Thoughts by Richard Bleil
A week ago (if this posts as scheduled) on my social media page, I wrote “Thanksgiving is two days away. For my Christmas friends, hold…hold…hooolllddd…” I typically play the Grinch for my friends, but only on T.V. Okay, spoofing an old commercial there. The reality is that I actually like the holidays, but I tend to enjoy all of them. It does kind of drive me crazy that Christmas seems to be encroaching on and consuming so many of them. One of the problems this causes is absolute and total Christmas burn-out by the end of the season. Come New Year’s Eve, all anybody wants to do is collapse and recover from Christmas.
I don’t enjoy the holidays as much as, I’m sure, most, simply because I spend them alone. I don’t have family, children, and the friends who invite me to join them I resist because I know that I’ll be blue and don’t want to infect their holidays with my malaise. I have had a few opportunities to enjoy the holidays with a child (or two), and it’s marvelous, magical, and completely different from my typical holidays. Typically I get to see all of the warm family fun and gatherings as reminders that I’ll be having a duck on Thanksgiving alone save my cats. Who will be desperately trying to get their paws on my duckling. Okay, they’ll get a taste, but they’ll want the entire thing. I just got an image of Star with her head stuck in the duckling body cavity, which is making me laugh, but not something I’d like to actually see. I have some Prosciutto and cheese as a special treat sometime in the holidays for myself, but nobody with whom to share it, and sparkling cider because I really don’t like alcohol, but how could I have forgotten the olives? Well, maybe I’ll grab some tomorrow.
That’s my Thanksgiving. If I had a family, it would be a very different affair altogether. (It would be a very different affair. Sorry, paraphrasing a movie joke there.) For example, I think I would leave the tree down until after Thanksgiving dinner. I could see that as a fun family activity (replacing the early Black Friday nonsense). After a bit of time to let the dinner settle, put up the tree and begin decorating it as a family as a tradition and way for the family to interact. Wouldn’t that be marvelous? Instead, I have a ceramic tree my friend gave me that I might get out of the closet and that’ll be my Christmas decoration. And Christmas? Maybe I’ll just go to the zoo. The one and only day that it is closed each year is Christmas day (they say by law), so the crowds will be small, and if I get arrested then I won’t have to spend Christmas alone.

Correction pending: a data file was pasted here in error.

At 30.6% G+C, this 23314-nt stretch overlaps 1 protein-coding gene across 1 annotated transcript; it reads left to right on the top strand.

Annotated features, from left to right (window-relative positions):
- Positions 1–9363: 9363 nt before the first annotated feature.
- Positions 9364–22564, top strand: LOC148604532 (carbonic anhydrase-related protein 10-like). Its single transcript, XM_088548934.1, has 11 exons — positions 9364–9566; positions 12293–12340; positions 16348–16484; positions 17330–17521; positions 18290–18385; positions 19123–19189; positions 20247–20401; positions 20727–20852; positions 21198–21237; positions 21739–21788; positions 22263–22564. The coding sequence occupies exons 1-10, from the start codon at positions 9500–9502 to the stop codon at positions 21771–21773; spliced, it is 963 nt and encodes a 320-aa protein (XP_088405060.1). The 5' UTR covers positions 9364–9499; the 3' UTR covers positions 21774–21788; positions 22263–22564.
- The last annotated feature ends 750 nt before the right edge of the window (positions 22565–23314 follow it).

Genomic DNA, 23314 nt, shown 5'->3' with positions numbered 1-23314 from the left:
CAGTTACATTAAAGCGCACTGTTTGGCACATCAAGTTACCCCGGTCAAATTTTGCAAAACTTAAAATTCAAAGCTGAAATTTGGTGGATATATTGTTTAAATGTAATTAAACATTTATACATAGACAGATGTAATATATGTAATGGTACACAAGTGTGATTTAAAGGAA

Unfortunately, this is reality for far too many of us who face an annual holiday choice between isolation or surrender. For many years, I caved to pressure to go somewhere and be the third wheel at some holiday celebration, but today I won’t do it. It’s not fun spending the holidays alone, but its better than spending them feeling out of place. My holiday celebrations may not be much, but they’re mine, and I try to do at least something a little bit special for myself. I bought a new gun and have spent time at the range and will likely go to the zoo (not actually on Christmas) to be with my thoughts, and I’ll have duckling and sparkling cider with my feline family, and that’ll be enough for me.
Actually, by the time you read this, I’ve already done that for Thanksgiving. Christmas is next, and I’ll probably spend it playing a hack and slash video game to keep my mind off of memories of Christmas Horrors of the Past. As a reminder, if you know somebody like me, suffering from depression, lonely and isolated, please do invite them to your holidays, but don’t push, and don’t be offended if they politely decline. Let it be okay if they want to be alone. Just letting them know that they are welcome will go a long way but pushing will just make it worse. Who knows? Maybe they’ll surprise you and they’ll show up after all, but if not, keep in touch and ask them how their Christmas was. If you are like me, one of the lonely who will spend your holidays alone, that’s really okay. There are many like us, just trying to get along wrestling with our own issues. Let it be okay, because it really is.